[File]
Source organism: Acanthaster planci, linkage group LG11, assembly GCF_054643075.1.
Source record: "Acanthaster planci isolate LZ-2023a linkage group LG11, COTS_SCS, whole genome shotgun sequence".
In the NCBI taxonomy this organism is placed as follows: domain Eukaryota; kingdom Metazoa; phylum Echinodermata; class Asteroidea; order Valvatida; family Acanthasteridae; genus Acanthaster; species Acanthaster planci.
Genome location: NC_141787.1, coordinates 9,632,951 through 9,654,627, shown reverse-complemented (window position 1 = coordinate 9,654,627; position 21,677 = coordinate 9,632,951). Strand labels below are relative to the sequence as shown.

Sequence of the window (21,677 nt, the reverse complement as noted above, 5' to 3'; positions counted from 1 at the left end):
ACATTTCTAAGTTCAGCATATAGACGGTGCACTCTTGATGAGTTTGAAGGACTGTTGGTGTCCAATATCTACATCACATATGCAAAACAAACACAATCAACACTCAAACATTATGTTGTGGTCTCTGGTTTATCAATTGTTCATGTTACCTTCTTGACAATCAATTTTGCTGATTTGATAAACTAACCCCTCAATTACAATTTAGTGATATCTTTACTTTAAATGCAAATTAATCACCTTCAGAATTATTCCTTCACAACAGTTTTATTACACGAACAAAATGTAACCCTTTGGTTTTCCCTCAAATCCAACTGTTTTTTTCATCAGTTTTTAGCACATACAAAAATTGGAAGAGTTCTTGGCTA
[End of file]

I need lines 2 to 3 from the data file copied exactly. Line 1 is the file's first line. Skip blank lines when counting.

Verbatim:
Source record: "Acanthaster planci isolate LZ-2023a linkage group LG11, COTS_SCS, whole genome shotgun sequence".
In the NCBI taxonomy this organism is placed as follows: domain Eukaryota; kingdom Metazoa; phylum Echinodermata; class Asteroidea; order Valvatida; family Acanthasteridae; genus Acanthaster; species Acanthaster planci.